The Washington Post has published a story titled "Inside the administration's $1 billion deal to detain Central American asylum seekers". Interestingly, it was classified as a business story, one presumes because it discusses details of the government's contractual arrangements for a family detention center with the Corrections Corporation of America (CCA), although the narrative goes far beyond mere recitation of fiscal factoids in raising the issue.
The article mentions, for instance, that the four-year $1 billion contract guarantees CCA a full occupancy rate, whether or not the facility is in fact filled to capacity. The gist of the article's bent can be found in a single paragraph, though:
The facility in Dilley — built in the middle of sunbaked scrubland, in what used to be a camp for oil workers — now holds the majority of the country's mother-and-child detainees. Such asylum seekers, until two years ago, had rarely been held in detention. They instead settled in whatever town they chose, told to eventually appear in court. The Obama administration's decision to transform that policy — pushed by lawmakers assailing the porous state of the nation's border — shows how the frenzy of America's immigration politics can also bolster a private sector that benefits from a get-tough stance.
It approvingly quotes Rep. Zoe Lofgren as saying, "For the most part, what I see is a very expensive incarceration scheme. It's costly to the taxpayers and achieves almost nothing, other than trauma to already traumatized individuals."
The problem with this article is that it begins with the presumption that securing the nation's borders and preserving America's sovereignty is strictly a matter of economics — it isn't, wasn't, and never will be — or, alternatively, that it is, and must inevitably be, a purely humanitarian issue to be seen through the lens of illegal aliens and open borders advocates — but it isn't, wasn't, and never will be that, either.
Even as they roundly condemn the costs of contracts such as the one with CCA, critics demand that detention centers act as surrogate communities replete with all of the medical and social services one would find in a reasonably prosperous small town: schools, libraries, gyms, recreation centers, etc. They do this despite the fact that detention in the immigration context is not as it is in the criminal justice world, which is to say punitive and often long-term; rather, it is for the sole purpose of temporarily holding individuals until they are removed.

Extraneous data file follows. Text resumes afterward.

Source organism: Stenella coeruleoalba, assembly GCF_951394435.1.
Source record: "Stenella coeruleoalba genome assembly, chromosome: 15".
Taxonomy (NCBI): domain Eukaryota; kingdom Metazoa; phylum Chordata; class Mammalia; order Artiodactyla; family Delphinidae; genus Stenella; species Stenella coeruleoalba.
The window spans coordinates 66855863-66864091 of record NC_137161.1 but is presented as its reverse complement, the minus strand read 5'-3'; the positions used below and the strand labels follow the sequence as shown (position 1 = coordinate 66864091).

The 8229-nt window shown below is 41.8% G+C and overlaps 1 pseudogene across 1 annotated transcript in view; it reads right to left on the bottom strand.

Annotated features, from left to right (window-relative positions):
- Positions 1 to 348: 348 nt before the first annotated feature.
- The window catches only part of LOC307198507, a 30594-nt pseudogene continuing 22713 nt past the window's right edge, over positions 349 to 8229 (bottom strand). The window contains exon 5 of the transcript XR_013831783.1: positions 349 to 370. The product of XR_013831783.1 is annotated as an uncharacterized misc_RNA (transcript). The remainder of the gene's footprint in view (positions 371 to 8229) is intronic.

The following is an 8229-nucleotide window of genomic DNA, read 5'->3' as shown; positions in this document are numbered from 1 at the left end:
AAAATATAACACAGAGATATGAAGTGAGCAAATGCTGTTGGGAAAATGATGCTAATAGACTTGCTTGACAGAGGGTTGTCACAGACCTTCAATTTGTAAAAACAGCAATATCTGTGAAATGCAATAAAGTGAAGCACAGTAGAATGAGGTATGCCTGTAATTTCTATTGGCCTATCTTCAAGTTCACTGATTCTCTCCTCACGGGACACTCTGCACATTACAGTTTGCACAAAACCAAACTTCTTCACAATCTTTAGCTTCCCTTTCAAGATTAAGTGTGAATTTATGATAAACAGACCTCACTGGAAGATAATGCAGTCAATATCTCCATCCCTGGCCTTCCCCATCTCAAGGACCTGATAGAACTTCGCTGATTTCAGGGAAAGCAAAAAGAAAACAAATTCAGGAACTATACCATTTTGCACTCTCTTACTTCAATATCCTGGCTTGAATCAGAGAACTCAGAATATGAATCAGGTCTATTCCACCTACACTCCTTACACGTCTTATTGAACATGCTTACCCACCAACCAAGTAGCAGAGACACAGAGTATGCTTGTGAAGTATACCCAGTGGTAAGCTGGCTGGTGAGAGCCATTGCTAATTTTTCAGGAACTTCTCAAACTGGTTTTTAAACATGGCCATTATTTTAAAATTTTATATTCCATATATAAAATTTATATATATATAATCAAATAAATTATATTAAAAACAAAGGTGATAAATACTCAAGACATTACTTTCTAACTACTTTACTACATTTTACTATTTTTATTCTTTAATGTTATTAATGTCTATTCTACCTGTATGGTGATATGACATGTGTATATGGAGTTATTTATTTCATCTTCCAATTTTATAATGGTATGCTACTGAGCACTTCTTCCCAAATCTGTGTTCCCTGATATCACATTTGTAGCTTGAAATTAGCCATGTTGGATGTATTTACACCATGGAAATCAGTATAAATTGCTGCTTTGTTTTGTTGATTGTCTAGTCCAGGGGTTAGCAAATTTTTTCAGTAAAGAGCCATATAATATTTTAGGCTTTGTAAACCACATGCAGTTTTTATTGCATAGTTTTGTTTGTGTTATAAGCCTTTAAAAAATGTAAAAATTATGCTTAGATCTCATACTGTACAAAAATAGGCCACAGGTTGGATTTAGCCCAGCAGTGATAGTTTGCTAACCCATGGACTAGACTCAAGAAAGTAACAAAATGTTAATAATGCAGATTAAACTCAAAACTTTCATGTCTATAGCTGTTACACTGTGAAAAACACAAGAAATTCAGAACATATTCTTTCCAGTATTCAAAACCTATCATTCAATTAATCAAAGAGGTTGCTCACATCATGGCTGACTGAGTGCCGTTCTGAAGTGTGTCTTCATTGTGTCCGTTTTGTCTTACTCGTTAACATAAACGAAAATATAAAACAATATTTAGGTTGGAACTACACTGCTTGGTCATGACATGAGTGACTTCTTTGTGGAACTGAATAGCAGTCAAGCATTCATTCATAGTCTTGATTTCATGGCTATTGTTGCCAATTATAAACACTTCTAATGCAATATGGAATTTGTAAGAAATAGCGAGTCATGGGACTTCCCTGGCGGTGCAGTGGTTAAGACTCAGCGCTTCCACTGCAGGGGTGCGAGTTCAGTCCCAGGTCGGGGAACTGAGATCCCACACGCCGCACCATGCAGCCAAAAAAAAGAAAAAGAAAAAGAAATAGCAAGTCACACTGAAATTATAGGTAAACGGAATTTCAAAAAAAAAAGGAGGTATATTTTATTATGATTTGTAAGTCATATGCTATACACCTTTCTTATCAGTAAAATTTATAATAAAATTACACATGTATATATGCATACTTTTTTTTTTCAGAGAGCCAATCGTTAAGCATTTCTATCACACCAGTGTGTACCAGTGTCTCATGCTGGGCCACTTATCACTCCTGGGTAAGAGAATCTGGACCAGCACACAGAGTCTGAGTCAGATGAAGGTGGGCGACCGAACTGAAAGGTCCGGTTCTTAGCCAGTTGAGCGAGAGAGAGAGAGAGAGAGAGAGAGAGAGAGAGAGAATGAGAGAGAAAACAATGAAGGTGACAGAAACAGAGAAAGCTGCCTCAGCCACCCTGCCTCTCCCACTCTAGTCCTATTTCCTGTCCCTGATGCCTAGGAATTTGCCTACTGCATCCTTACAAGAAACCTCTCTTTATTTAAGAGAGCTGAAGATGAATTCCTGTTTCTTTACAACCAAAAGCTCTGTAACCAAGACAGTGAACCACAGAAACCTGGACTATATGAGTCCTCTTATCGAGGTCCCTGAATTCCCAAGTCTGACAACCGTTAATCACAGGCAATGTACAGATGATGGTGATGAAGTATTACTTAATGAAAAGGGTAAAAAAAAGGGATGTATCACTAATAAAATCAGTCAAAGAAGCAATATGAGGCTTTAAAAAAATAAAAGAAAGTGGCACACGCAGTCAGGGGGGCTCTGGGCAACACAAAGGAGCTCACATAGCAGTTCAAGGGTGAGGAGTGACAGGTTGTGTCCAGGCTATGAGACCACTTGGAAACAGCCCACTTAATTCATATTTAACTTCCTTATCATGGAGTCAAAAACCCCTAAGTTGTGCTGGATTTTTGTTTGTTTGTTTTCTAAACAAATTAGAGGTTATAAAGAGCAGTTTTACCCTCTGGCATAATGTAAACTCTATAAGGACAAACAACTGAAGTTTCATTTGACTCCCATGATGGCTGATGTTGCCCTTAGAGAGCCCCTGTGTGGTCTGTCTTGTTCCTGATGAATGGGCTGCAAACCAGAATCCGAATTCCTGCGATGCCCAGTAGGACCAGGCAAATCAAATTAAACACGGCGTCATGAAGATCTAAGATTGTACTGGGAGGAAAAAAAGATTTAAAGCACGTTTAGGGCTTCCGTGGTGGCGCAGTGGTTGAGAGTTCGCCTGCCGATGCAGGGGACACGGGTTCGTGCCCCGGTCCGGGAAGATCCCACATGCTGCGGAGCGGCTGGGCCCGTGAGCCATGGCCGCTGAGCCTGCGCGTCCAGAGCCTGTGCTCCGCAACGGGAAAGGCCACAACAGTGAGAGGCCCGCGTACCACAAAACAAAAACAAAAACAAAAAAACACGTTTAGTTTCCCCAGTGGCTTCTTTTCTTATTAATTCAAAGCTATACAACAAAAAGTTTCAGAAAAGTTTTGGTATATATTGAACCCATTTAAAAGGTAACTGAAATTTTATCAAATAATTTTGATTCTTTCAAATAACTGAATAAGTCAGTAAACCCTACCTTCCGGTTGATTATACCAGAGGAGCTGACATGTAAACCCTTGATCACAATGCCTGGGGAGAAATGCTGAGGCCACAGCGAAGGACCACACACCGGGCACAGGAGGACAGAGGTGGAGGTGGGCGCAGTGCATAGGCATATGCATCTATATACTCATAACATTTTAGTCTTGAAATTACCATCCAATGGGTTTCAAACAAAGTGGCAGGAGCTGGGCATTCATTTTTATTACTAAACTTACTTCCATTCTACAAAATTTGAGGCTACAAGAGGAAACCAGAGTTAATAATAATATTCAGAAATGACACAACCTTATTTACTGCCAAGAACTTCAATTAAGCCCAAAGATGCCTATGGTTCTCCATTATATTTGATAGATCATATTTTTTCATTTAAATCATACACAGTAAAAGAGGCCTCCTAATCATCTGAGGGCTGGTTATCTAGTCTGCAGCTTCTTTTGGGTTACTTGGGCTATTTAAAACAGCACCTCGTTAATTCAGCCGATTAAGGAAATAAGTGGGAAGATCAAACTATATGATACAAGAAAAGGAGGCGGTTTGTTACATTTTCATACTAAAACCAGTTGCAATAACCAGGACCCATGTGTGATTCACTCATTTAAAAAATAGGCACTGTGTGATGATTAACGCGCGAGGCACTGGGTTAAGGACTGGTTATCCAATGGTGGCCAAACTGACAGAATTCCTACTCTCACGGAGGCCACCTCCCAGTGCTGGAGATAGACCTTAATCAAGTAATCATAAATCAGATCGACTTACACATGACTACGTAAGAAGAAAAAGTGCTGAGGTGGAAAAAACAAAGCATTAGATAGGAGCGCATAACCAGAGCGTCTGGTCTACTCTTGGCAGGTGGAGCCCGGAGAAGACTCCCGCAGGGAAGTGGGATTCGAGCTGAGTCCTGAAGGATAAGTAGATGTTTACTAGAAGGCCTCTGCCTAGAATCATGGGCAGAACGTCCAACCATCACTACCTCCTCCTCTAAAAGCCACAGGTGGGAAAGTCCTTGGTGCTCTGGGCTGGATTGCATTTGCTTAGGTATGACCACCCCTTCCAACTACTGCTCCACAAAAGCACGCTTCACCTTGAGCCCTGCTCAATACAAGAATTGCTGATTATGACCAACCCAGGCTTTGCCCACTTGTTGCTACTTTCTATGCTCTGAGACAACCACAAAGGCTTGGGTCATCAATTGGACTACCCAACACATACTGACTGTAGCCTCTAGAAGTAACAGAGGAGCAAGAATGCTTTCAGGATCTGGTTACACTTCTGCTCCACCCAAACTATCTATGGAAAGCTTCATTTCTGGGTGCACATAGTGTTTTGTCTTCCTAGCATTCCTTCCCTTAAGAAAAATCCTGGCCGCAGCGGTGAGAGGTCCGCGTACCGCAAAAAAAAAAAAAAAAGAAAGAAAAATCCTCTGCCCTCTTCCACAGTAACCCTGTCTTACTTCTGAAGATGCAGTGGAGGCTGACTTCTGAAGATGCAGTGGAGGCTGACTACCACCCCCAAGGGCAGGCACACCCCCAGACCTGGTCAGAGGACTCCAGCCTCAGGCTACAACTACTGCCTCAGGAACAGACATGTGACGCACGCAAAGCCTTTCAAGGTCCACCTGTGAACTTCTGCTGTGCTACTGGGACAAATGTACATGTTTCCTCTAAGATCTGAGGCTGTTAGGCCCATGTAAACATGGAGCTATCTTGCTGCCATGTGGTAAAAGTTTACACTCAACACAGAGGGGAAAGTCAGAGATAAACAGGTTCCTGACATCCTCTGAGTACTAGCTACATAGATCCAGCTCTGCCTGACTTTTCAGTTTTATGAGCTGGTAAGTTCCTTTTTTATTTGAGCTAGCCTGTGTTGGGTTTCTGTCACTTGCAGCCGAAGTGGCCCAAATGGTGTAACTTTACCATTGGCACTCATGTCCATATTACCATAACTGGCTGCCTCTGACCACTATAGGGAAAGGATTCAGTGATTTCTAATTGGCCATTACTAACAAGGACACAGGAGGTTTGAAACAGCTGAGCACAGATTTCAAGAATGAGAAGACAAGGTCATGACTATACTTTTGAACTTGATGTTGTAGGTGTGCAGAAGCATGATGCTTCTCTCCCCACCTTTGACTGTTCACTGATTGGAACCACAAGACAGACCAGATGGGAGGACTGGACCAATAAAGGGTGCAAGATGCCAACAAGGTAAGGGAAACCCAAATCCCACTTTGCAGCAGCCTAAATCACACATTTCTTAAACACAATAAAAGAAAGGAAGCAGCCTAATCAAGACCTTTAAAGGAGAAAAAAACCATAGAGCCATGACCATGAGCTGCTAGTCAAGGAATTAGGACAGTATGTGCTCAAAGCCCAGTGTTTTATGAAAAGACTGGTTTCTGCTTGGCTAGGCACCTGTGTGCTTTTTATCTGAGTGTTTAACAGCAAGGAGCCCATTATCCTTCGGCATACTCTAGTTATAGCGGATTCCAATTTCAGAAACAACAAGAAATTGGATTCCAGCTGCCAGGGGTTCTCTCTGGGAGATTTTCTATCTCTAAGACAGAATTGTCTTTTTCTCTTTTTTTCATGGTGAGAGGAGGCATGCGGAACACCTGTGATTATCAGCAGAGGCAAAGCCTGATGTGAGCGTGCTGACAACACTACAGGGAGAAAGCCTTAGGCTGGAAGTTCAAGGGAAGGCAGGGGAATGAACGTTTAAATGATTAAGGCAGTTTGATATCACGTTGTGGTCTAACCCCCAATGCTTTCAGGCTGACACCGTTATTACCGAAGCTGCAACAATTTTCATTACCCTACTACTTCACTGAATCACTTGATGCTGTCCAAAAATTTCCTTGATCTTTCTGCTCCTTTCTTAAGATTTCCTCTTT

But the same critics who decry costs and deplore trauma do everything in their power to grind the government's removals system to a halt, thus virtually guaranteeing that detention will be for the maximum, rather than the minimum, amount of time needed. They do this knowing that they will then have multiple recourses in the courts to argue over detention conditions, relief from detention through habeas corpus, and legal arguments over what constitutes a refugee or asylee. Ultimately, the removals system breaks down, as it seems to have done under the Obama administration, which in many ways has been its own worst enemy. And the human cost is the continued flow northward of Central Americans — and even Haitians, Africans, Chinese and others who have begun launching their attempts to penetrate the United States' southern border via way-stations such as Ecuador or Costa Rica, and onward through Mexico. Many are victimized along the way.
The nation's answer to every international crisis that results in dislocation of human beings, whether by war, terror, crime/drugs/violence, or acts of God and nature, cannot be to open our doors ever wider. We cannot expansively interpret away all restrictions built into international and domestic legal definitions of asylum and refuge and creatively imagine into being "executive action" programs that have no basis in statute, solely as a way to avoid expeditiously deporting the tidal wave of humans who seek to enter, or have entered, illegally.
Many open borders advocates and liberal progressives seem to believe that it is the United States government's job to act in loco parentis for all of the failed and failing countries in the world — and that the only way to do this is to welcome hundreds of thousands to our shores from across the globe. As often as not, the leaders of those countries gladly cede that role to us rather than take the hard steps needed to bootstrap their people, their societies, and their economies into the 21st Century. But taking on such a role through turning a blind eye toward mass migration is irresponsible, and no more realistic or likely to be successful than believing our international role is to be the global policeman.